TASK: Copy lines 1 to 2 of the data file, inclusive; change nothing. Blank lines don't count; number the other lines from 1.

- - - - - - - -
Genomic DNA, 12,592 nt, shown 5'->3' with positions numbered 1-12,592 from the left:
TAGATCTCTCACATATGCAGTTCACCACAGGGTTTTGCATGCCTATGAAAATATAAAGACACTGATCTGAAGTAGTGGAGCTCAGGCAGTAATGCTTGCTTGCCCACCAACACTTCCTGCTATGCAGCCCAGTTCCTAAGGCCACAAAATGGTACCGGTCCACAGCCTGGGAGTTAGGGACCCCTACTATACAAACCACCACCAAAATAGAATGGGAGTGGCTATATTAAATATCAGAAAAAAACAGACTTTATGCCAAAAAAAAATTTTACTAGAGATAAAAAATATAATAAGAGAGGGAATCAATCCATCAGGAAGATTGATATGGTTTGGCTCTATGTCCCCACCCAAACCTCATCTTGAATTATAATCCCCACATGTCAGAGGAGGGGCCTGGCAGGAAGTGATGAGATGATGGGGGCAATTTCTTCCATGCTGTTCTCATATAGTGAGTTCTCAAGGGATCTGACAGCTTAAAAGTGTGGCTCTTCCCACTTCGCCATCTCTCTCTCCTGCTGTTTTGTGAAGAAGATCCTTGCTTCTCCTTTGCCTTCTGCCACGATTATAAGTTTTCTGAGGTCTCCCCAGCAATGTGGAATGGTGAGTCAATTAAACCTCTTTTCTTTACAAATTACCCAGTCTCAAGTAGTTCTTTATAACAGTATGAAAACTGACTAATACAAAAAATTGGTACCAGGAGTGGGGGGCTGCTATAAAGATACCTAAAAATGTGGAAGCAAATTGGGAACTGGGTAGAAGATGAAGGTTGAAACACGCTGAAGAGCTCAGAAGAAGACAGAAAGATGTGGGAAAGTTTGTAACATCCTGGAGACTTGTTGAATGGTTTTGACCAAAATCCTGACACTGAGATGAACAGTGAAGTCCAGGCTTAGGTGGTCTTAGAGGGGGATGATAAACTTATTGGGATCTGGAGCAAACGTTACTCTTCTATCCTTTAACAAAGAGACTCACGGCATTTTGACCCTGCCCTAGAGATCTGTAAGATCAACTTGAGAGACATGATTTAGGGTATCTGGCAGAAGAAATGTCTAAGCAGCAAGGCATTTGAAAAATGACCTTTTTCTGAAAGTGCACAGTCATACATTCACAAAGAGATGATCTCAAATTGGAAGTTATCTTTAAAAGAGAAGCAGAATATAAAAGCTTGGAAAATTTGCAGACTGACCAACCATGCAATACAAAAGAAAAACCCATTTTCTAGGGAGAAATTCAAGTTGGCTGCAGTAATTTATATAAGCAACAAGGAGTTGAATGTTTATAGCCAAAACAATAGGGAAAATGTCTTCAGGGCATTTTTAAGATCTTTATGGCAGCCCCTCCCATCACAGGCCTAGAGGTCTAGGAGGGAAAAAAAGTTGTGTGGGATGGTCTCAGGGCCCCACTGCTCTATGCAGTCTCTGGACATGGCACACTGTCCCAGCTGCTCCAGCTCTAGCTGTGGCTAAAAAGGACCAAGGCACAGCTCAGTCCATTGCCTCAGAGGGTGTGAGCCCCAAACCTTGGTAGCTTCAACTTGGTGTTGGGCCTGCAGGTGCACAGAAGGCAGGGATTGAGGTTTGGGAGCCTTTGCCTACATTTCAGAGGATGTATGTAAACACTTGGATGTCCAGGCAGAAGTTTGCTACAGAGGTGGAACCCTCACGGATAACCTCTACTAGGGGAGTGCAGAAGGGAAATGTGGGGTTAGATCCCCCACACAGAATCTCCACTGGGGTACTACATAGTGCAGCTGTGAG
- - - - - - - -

Genomic DNA, 12,592 nt, shown 5'->3' with positions numbered 1-12,592 from the left:
TAGATCTCTCACATATGCAGTTCACCACAGGGTTTTGCATGCCTATGAAAATATAAAGACACTGATCTGAAGTAGTGGAGCTCAGGCAGTAATGCTTGCTTGCCCACCAACACTTCCTGCTATGCAGCCCAGTTCCTAAGGCCACAAAATGGTACCGGTCCACAGCCTGGGAGTTAGGGACCCCTACTATACAAACCACCACCAAAATAGAATGGGAGTGGCTATATTAAATATCAGAAAAAAACAGACTTTATGCCAAAAAAAAATTTTACTAGAGATAAAAAATATAATAAGAGAGGGAATCAATCCATCAGGAAGATTGATATGGTTTGGCTCTATGTCCCCACCCAAACCTCATCTTGAATTATAATCCCCACATGTCAGAGGAGGGGCCTGGCAGGAAGTGATGAGATGATGGGGGCAATTTCTTCCATGCTGTTCTCATATAGTGAGTTCTCAAGGGATCTGACAGCTTAAAAGTGTGGCTCTTCCCACTTCGCCATCTCTCTCTCCTGCTGTTTTGTGAAGAAGATCCTTGCTTCTCCTTTGCCTTCTGCCACGATTATAAGTTTTCTGAGGTCTCCCCAGCAATGTGGAATGGTGAGTCAATTAAACCTCTTTTCTTTACAAATTACCCAGTCTCAAGTAGTTCTTTATAACAGTATGAAAACTGACTAATACAAAAAATTGGTACCAGGAGTGGGGGGCTGCTATAAAGATACCTAAAAATGTGGAAGCAAATTGGGAACTGGGTAGAAGATGAAGGTTGAAACACGCTGAAGAGCTCAGAAGAAGACAGAAAGATGTGGGAAAGTTTGTAACATCCTGGAGACTTGTTGAATGGTTTTGACCAAAATCCTGACACTGAGATGAACAGTGAAGTCCAGGCTTAGGTGGTCTTAGAGGGGGATGATAAACTTATTGGGATCTGGAGCAAACGTTACTCTTCTATCCTTTAACAAAGAGACTCACGGCATTTTGACCCTGCCCTAGAGATCTGTAAGATCAACTTGAGAGACATGATTTAGGGTATCTGGCAGAAGAAATGTCTAAGCAGCAAGGCATTTGAAAAATGACCTTTTTCTGAAAGTGCACAGTCATACATTCACAAAGAGATGATCTCAAATTGGAAGTTATCTTTAAAAGAGAAGCAGAATATAAAAGCTTGGAAAATTTGCAGACTGACCAACCATGCAATACAAAAGAAAAACCCATTTTCTAGGGAGAAATTCAAGTTGGCTGCAGTAATTTATATAAGCAACAAGGAGTTGAATGTTTATAGCCAAAACAATAGGGAAAATGTCTTCAGGGCATTTTTAAGATCTTTATGGCAGCCCCTCCCATCACAGGCCTAGAGGTCTAGGAGGGAAAAAAAGTTGTGTGGGATGGTCTCAGGGCCCCACTGCTCTATGCAGTCTCTGGACATGGCACACTGTCCCAGCTGCTCCAGCTCTAGCTGTGGCTAAAAAGGACCAAGGCACAGCTCAGTCCATTGCCTCAGAGGGTGTGAGCCCCAAACCTTGGTAGCTTCAACTTGGTGTTGGGCCTGCAGGTGCACAGAAGGCAGGGATTGAGGTTTGGGAGCCTTTGCCTACATTTCAGAGGATGTATGTAAACACTTGGATGTCCAGGCAGAAGTTTGCTACAGAGGTGGAACCCTCACGGATAACCTCTACTAGGGGAGTGCAGAAGGGAAATGTGGGGTTAGATCCCCCACACAGAATCTCCACTGGGGTACTACATAGTGCAGCTGTGAG